Mele Kyari

Nigerian National Petroleum Corporation (NNPC)

Group Managing Director

Mr. Mele Kolo KYARI was appointed as the 19th Group Managing Director (GMD) of the Nigerian National Petroleum Corporation (NNPC) in July 2019. He joined NNPC in 1991 and has served in various roles within the Corporation. In 2015, Mr. Kyari was appointed Group General Manager, Crude Oil Marketing Division and made a positive impact for NNPC and Nigerian Federation with outstanding achievements include optimally securing Federation entitlements from production/fiscal arrangements, resolution of various disputes on PSCs. He also successfully managed the Direct Sales and Direct Purchase (DSDP) arrangements of petroleum products to maintain and ensure energy security. From championing EITI and Open Government Partnership principles, promoting deregulation of the downstream sector, introducing cost discipline, rehabilitating ailing refineries, pipelines and depots, deepening domestic gas utilization, to public disclosure of NNPC accounts, the first in the Corporation’s history, he has championed Transparency and Accountability. Other achievements include the FID for NLNG Train 7, transforming the Corporation to a world class organisation and leading concerted efforts in driving environmental policies for cleaner energy. He is a Fellow of the Nigerian Association of Petroleum Explorationists (FNAPE) and Nigeria’s National Representative to the Organisation of Petroleum Exporting (OPEC) Economic Commission Board (ECB).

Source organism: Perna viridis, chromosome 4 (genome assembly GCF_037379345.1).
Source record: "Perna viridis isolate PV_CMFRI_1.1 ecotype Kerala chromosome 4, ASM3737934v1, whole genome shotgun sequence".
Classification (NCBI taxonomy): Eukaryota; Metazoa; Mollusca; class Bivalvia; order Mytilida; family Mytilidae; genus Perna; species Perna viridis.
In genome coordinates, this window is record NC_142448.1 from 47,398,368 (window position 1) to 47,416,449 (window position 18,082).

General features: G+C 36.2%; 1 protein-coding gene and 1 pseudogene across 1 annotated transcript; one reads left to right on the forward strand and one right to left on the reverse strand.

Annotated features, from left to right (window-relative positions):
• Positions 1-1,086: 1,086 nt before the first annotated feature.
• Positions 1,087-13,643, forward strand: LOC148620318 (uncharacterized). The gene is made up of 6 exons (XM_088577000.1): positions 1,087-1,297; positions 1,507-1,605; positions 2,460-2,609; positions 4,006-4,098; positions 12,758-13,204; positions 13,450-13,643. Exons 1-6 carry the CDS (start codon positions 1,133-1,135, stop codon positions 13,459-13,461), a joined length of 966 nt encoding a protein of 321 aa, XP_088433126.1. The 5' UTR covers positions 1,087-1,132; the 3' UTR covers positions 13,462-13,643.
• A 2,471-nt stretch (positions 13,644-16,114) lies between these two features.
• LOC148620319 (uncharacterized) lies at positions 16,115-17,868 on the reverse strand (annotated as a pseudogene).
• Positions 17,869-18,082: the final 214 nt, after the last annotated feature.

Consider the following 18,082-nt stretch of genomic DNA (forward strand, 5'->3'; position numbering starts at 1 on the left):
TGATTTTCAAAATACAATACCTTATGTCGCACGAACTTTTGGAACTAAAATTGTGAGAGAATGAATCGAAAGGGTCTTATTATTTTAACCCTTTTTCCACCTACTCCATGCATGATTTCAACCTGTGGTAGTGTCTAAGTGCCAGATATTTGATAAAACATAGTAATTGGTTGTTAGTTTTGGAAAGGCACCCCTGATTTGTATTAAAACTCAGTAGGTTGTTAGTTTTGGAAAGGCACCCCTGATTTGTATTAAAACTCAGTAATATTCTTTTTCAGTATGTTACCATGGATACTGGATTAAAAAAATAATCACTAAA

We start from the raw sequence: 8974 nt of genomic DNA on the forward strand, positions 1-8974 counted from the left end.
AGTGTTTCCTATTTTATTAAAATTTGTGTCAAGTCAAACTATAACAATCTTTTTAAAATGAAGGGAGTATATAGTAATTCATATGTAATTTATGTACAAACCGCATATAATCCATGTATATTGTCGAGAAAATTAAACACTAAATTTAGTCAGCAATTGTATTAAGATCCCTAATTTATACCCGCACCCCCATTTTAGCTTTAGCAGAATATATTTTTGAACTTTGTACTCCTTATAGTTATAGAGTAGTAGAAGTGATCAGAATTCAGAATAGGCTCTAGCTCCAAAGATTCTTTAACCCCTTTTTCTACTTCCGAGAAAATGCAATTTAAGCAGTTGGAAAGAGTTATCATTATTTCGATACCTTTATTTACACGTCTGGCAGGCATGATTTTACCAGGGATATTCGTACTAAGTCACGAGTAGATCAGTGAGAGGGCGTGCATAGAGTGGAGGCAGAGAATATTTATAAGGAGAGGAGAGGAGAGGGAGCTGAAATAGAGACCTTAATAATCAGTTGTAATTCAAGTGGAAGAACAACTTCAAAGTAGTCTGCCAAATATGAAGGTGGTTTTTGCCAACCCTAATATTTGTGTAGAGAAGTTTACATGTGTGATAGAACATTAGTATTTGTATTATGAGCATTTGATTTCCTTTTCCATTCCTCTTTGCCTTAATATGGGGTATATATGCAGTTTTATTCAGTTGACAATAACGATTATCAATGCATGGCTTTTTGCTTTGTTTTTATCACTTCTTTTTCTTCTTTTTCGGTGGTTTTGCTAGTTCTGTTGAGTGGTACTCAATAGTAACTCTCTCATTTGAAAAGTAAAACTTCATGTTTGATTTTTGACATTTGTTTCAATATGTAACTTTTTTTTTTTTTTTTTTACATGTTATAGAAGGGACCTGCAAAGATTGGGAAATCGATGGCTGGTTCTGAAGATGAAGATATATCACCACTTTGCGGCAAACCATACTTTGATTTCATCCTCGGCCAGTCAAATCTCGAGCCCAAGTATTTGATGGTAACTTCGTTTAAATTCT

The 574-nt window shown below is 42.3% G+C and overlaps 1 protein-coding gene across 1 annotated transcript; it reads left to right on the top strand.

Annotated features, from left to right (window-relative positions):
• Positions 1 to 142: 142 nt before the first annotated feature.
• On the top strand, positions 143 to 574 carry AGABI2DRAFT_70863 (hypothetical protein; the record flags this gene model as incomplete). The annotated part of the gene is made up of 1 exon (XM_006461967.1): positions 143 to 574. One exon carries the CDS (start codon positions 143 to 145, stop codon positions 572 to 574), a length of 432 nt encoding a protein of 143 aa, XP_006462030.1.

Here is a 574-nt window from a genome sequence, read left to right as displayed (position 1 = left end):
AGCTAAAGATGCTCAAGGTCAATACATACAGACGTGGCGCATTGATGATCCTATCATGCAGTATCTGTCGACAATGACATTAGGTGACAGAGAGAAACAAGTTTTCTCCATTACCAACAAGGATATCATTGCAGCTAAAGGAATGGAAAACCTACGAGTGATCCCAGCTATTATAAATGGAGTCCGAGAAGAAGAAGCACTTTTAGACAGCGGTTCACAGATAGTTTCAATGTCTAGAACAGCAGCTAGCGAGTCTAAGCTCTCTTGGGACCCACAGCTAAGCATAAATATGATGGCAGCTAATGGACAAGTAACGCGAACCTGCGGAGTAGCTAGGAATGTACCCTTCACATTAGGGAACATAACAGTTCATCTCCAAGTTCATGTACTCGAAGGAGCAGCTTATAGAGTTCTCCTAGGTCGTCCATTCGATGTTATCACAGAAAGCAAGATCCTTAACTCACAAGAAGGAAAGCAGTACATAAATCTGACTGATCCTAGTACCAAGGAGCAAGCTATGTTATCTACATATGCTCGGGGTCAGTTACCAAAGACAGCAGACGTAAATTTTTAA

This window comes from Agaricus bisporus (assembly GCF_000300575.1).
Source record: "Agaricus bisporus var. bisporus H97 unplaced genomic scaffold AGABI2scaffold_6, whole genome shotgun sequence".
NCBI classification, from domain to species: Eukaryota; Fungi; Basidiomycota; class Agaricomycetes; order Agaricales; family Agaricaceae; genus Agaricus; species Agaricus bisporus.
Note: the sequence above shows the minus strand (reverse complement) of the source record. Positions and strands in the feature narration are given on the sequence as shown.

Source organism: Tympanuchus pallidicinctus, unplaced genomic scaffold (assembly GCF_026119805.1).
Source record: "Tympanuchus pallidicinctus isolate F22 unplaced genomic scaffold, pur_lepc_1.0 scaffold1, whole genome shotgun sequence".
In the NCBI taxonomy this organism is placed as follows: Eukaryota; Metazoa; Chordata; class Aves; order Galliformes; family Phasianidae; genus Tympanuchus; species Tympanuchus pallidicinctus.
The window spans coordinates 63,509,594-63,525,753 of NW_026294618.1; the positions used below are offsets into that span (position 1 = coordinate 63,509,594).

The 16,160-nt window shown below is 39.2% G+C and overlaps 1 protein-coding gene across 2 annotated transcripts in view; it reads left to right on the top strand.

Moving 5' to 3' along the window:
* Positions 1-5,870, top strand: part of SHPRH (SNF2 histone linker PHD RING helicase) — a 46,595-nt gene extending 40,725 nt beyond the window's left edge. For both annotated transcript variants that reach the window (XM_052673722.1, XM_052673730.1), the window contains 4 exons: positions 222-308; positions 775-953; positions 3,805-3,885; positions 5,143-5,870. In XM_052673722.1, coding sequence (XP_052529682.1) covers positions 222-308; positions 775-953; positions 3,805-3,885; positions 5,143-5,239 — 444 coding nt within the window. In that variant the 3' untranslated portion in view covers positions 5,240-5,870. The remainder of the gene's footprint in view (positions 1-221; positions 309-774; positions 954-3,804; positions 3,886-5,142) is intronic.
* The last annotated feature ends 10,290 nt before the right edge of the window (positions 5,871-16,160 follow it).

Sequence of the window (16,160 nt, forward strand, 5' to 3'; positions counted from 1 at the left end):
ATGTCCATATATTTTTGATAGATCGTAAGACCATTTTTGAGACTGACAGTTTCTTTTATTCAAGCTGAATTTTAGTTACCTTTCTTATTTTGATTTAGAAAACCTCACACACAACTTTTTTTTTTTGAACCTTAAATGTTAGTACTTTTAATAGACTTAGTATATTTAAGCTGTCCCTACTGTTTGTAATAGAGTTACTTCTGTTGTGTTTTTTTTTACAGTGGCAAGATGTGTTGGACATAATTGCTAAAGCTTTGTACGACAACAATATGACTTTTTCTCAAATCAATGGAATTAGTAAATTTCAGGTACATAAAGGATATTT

Sessions With Mele Kyari

Tuesday, 2 March

  • 11:20am - 11:50am (CST) / 02/mar/2021 05:20 pm - 02/mar/2021 05:50 pm


    Future of Global Upstream

    Panel Markets/Economics/Strategy Upstream Oil & Gas
    Despite the impression one gets from reading the news, upstream is not dead. It is the cash cow for most oil and gas companies, and that cash is paying for portfolio rebalancing toward renewables. Still, the upstream business is changing radically. Upstream and the oil and gas business is continuing its evolutionary path, one where the overall industry is shrinking. Key signposts include historical lows in spending and exploration drilling, service companies fighting for survival, and rampant consolidation. Recent drivers include investor sentiment around rates of return and the carbon footprint, and increased competition for market share while demand decreases globally. But this evolutionary process started several decades ago with independents divesting downstream assets first, followed by massive portfolio reductions as companies sought to better weather commodity cycles. This panel will feature three views on what the future of upstream means for companies with different geographies and strategies. What are common and divergent themes? What will it take to be competitive in the future? How can companies plan for big, unforeseen market upheavals like COVID-19, the oil market price war, and the 2007–09 financial crisis?